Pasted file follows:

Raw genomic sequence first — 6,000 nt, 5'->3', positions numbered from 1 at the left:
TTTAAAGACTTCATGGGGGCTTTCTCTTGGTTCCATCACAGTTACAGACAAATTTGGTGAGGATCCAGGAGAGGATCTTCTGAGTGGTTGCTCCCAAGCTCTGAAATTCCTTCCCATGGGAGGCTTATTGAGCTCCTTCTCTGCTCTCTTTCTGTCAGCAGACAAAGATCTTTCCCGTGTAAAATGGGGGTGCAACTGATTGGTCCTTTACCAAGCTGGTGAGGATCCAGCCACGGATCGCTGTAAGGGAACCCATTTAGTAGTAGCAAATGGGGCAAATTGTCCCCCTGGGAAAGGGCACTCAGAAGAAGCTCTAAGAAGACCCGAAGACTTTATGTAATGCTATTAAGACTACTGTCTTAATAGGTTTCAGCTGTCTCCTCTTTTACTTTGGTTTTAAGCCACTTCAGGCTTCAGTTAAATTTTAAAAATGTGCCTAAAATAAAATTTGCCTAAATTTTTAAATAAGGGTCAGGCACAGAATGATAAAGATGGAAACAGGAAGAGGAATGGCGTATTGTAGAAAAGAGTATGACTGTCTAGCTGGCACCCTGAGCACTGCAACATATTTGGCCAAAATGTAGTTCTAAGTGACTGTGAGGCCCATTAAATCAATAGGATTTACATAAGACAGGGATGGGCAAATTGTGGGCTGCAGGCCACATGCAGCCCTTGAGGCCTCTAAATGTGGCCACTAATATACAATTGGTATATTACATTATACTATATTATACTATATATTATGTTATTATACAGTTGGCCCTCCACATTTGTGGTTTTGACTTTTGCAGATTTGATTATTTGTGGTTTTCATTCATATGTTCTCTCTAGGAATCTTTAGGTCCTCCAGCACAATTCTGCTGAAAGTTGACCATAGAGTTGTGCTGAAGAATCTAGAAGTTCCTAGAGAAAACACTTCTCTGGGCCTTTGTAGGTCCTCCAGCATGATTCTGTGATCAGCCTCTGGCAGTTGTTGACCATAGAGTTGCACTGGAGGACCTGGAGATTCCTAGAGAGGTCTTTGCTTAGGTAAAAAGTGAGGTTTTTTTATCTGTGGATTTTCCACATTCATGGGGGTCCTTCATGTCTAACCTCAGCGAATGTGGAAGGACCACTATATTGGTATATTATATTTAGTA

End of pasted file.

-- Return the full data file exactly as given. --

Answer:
Raw genomic sequence first — 6,000 nt, 5'->3', positions numbered from 1 at the left:
TTTAAAGACTTCATGGGGGCTTTCTCTTGGTTCCATCACAGTTACAGACAAATTTGGTGAGGATCCAGGAGAGGATCTTCTGAGTGGTTGCTCCCAAGCTCTGAAATTCCTTCCCATGGGAGGCTTATTGAGCTCCTTCTCTGCTCTCTTTCTGTCAGCAGACAAAGATCTTTCCCGTGTAAAATGGGGGTGCAACTGATTGGTCCTTTACCAAGCTGGTGAGGATCCAGCCACGGATCGCTGTAAGGGAACCCATTTAGTAGTAGCAAATGGGGCAAATTGTCCCCCTGGGAAAGGGCACTCAGAAGAAGCTCTAAGAAGACCCGAAGACTTTATGTAATGCTATTAAGACTACTGTCTTAATAGGTTTCAGCTGTCTCCTCTTTTACTTTGGTTTTAAGCCACTTCAGGCTTCAGTTAAATTTTAAAAATGTGCCTAAAATAAAATTTGCCTAAATTTTTAAATAAGGGTCAGGCACAGAATGATAAAGATGGAAACAGGAAGAGGAATGGCGTATTGTAGAAAAGAGTATGACTGTCTAGCTGGCACCCTGAGCACTGCAACATATTTGGCCAAAATGTAGTTCTAAGTGACTGTGAGGCCCATTAAATCAATAGGATTTACATAAGACAGGGATGGGCAAATTGTGGGCTGCAGGCCACATGCAGCCCTTGAGGCCTCTAAATGTGGCCACTAATATACAATTGGTATATTACATTATACTATATTATACTATATATTATGTTATTATACAGTTGGCCCTCCACATTTGTGGTTTTGACTTTTGCAGATTTGATTATTTGTGGTTTTCATTCATATGTTCTCTCTAGGAATCTTTAGGTCCTCCAGCACAATTCTGCTGAAAGTTGACCATAGAGTTGTGCTGAAGAATCTAGAAGTTCCTAGAGAAAACACTTCTCTGGGCCTTTGTAGGTCCTCCAGCATGATTCTGTGATCAGCCTCTGGCAGTTGTTGACCATAGAGTTGCACTGGAGGACCTGGAGATTCCTAGAGAGGTCTTTGCTTAGGTAAAAAGTGAGGTTTTTTTATCTGTGGATTTTCCACATTCATGGGGGTCCTTCATGTCTAACCTCAGCGAATGTGGAAGGACCACTATATTGGTATATTATATTTAGTA